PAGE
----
* C$ rises to 98.37 U.S. cents
* Bonds gain in safety bid
* Flaherty not worried about C$ rise, cites strong economy
* Next up: Friday’s jobs data from Canada, U.S. (Updates throughout)
By Ka Yan Ng
TORONTO, Aug 5 (Reuters) - Canada’s dollar backed off a 13-week high against the U.S. dollar on Thursday, with volatility noted from comments by the country’s finance minister and ahead of North American job reports.
In an exclusive interview with Reuters, Finance Minister Jim Flaherty said the rise in Canada’s currency “makes sense” because investors are snapping up the country’s assets and the economy is growing nicely. [ID:nN05141152]
The comments contrasted with concerns he expressed last year about the currency’s sharp rise, which was seen at the time as a warning shot against speculators.
The finance minister also did not appear overly worried that the currency was nearing parity with the U.S. dollar, a level it has not seen since April.
“There was a period a year ago when there was a great deal of hand-wringing over Canadian dollar strength and that really has abated as Canada has emerged as one of the stronger economies in the world,” said Eric Lascelles, chief Canada macro strategist at TD Securities.
“I think the market will probably feel a little bit more comfortable in the sort of range it’s in right now and will not feel quite as pressing a need to shift back to a C$1.05 or C$1.06 level.”
The Canadian dollar CAD=D4 finished at C$1.0166 to the U.S. dollar, or 98.37 U.S. cents, easing from a 13-week high hit earlier at C$1.0107 to the U.S. dollar, or 98.94 U.S. cents. But the finish was still up from C$1.0176 to the U.S. dollar, or 98.27 U.S. cents, at Wednesday’s close.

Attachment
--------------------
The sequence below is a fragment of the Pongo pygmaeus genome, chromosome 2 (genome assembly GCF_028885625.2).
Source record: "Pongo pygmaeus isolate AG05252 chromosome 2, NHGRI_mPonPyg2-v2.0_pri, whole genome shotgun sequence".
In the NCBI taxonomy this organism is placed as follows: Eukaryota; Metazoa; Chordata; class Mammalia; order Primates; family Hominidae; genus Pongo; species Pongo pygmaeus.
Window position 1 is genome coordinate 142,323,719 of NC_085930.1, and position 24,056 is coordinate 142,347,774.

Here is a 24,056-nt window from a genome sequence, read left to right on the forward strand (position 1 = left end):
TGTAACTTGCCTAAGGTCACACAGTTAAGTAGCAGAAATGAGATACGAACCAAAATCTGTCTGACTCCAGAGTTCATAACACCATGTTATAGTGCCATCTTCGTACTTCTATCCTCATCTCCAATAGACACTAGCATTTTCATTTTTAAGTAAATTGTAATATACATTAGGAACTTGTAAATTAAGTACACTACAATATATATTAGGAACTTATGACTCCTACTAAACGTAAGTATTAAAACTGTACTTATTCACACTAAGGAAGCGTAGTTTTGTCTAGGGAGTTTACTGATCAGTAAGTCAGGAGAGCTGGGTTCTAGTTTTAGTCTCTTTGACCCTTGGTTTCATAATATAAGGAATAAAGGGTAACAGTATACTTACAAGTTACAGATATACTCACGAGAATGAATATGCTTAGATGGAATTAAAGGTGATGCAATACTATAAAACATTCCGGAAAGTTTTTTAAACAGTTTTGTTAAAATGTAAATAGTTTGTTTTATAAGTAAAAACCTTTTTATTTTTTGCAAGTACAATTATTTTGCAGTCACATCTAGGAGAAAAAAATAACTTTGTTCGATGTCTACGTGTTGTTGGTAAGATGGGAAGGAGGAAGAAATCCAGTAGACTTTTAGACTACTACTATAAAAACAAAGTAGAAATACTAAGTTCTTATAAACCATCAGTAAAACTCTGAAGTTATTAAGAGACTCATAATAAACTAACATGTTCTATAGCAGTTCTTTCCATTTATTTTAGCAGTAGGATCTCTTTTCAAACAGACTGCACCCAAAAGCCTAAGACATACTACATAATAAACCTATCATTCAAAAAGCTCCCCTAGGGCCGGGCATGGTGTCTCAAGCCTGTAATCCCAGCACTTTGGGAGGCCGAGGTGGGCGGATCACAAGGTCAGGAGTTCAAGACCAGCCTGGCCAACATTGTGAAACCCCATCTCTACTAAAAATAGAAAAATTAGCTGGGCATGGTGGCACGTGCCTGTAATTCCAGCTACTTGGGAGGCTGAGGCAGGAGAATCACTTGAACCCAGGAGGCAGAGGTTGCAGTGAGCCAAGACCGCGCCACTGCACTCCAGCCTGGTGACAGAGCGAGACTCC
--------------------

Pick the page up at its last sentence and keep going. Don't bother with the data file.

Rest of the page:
Flaherty’s comments had little lasting impact on the currency market, as investors were more focused on Friday’s employment reports from Canada and the United States. The data will help determine the health of two closely linked economies, both of which have shown varying degrees of recovery.
U.S. private-sector payrolls are seen rising a modest 90,000 in Friday’s data, and the unemployment rate is expected to climb to 9.6 percent, from 9.5 percent in June. [ECI/US]
In Canada, forecasters are expecting a gain of 15,000 jobs and a steady unemployment rate at 7.9 percent. [ID:nN30270191]
Possible merger and acquisition-related flows also helped the currency hit its session high and edge closer to parity, based on talk of a possible $20 billion-$25 billion deal in the oil and gas sector. ^^^^^^^^^^^^^^^^^^^^^^^^^^^^^^^^^^^^^^^^^^^^^^^^^^^^^^^^^^^ Insider segment:here;chid=3&cid=131668&shareToken=MzphMDQzMjQ4MS0yYmRkLTQ1OGYtOTE3My0yYjQyYjQzZmI2NWU%3D%0A&playerName=ReutersNews ^^^^^^^^^^^^^^^^^^^^^^^^^^^^^^^^^^^^^^^^^^^^^^^^^^^^^^^^^^^>
The parity view is beginning to gather a little more steam again, just as commodity prices are also finding some strength.
“It wouldn’t be a big stretch to think that we’ll just get there at some point in time. It’s all the commodity pricing. You’ve seen that as of late with the recent tick up of the base metals and oil at the same time the loonie has caught a bid,” Paul Taylor, chief investment officer at BMO Harris Investment Management Inc, said in a quarterly investment outlook.
Canadian government bond prices jumped along with U.S. Treasury issues after an unexpected rise in U.S. weekly claims for jobless benefits that boosted concern that Friday’s U.S. employment report could be weak.
Lascelles said that, even though this week’s jobless claims data will not figure into the July U.S. jobs report, the market is already sensitive to slower growth prospects.
The two-year bond CA2YT=RR was up 5 Canadian cents to yield 1.514 percent, while the 10-year bond CA10YT=RR was up 37 Canadian cents to yield 3.124 percent. (Additional reporting by John McCrank and Jennifer Kwan; editing by Rob Wilson)